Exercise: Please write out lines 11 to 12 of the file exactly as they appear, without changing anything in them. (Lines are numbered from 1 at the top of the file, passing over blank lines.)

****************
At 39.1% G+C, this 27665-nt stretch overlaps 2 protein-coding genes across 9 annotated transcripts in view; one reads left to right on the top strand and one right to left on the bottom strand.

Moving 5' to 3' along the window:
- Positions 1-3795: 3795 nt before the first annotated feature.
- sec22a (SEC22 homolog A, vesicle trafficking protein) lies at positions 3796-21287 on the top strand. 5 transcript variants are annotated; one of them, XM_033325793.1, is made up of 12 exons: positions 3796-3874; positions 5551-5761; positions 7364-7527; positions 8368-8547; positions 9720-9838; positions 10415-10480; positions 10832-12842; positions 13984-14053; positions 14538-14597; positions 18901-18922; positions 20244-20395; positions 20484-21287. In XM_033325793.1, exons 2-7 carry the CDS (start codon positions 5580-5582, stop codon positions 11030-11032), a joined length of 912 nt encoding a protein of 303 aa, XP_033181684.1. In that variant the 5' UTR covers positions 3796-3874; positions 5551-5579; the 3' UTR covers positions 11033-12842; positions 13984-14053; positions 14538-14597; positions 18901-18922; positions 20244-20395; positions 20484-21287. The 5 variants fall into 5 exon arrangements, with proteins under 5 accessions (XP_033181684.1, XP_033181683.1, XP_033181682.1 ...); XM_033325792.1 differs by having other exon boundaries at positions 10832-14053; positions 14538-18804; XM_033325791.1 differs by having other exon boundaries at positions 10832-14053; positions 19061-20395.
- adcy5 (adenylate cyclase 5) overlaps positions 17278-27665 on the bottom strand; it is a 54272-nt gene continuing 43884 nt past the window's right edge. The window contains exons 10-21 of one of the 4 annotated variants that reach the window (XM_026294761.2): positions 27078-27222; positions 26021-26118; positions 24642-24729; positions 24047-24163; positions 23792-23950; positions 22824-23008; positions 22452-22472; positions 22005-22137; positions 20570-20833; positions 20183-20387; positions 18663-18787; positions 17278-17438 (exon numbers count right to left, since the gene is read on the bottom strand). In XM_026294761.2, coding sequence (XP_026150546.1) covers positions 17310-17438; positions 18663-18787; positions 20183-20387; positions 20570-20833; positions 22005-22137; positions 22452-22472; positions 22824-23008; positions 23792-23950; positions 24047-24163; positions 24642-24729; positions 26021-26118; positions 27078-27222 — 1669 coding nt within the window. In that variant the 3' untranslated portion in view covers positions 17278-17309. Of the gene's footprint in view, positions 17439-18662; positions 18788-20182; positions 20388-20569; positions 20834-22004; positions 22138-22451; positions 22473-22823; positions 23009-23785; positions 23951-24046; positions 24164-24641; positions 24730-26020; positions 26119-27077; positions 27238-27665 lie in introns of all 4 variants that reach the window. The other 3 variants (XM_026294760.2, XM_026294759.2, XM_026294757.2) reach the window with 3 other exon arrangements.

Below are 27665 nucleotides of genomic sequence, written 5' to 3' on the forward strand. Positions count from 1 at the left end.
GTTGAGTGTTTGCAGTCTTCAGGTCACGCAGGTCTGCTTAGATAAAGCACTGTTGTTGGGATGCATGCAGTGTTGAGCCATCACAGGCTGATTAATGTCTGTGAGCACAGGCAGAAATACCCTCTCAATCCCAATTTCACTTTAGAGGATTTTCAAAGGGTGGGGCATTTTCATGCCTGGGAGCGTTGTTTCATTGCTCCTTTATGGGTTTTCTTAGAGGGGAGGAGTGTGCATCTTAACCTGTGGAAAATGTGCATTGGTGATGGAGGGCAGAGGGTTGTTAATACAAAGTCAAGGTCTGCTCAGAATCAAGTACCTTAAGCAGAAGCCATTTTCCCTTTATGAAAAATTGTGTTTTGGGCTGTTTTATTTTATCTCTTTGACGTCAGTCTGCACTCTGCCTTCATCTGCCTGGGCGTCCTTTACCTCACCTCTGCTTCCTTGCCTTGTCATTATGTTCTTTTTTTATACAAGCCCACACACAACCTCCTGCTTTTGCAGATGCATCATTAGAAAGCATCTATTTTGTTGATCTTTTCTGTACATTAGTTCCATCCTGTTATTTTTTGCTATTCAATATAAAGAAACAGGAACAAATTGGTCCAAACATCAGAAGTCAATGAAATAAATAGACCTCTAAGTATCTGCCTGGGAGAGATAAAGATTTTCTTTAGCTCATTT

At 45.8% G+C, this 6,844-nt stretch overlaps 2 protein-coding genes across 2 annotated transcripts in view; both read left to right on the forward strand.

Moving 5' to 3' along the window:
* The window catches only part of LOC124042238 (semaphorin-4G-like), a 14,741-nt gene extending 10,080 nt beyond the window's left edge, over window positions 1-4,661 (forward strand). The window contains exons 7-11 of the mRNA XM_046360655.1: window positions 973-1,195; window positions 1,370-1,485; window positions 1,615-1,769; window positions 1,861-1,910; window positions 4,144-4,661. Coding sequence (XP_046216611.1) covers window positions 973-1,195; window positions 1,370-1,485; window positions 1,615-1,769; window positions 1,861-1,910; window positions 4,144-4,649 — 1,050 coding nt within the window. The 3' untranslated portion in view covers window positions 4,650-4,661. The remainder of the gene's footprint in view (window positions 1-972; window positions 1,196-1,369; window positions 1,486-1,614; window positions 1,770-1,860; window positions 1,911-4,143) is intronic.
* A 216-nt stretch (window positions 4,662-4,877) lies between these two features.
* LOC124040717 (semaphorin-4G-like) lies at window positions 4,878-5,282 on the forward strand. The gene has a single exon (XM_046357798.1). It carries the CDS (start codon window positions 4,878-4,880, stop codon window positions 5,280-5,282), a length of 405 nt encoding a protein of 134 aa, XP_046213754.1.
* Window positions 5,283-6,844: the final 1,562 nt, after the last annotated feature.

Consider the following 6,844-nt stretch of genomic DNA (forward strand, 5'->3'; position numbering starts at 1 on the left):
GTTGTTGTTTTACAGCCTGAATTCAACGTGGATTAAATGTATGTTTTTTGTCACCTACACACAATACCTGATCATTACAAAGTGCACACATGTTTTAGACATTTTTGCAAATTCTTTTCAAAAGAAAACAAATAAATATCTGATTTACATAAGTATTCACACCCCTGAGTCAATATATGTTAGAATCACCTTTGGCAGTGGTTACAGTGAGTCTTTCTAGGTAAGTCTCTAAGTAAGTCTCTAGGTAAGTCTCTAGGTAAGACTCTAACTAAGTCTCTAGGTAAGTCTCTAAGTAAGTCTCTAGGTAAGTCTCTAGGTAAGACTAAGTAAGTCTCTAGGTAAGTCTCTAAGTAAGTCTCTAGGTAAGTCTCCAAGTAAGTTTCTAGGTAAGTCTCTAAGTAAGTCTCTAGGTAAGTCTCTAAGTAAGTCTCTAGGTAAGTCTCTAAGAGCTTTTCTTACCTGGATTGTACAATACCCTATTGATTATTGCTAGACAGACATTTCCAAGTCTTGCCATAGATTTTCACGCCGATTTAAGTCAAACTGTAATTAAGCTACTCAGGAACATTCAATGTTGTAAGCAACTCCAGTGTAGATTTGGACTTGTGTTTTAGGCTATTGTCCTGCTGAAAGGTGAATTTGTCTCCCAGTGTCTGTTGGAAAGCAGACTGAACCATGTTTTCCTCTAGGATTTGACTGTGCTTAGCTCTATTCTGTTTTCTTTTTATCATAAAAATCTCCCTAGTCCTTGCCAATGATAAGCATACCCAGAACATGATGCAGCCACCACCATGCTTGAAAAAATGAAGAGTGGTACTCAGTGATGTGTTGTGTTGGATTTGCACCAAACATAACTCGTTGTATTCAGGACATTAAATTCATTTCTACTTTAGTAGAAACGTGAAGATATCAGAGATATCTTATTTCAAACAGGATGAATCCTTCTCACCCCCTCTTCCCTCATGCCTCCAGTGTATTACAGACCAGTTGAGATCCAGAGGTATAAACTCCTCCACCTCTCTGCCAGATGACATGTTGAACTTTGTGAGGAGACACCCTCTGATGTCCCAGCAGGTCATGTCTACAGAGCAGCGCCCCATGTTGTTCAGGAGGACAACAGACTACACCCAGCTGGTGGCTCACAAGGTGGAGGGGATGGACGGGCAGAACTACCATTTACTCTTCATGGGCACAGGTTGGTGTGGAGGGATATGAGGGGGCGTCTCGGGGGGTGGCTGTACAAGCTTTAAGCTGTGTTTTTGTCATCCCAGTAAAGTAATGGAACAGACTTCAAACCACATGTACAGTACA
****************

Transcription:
* A 216-nt stretch (window positions 4,662-4,877) lies between these two features.
* LOC124040717 (semaphorin-4G-like) lies at window positions 4,878-5,282 on the forward strand. The gene has a single exon (XM_046357798.1). It carries the CDS (start codon window positions 4,878-4,880, stop codon window positions 5,280-5,282), a length of 405 nt encoding a protein of 134 aa, XP_046213754.1.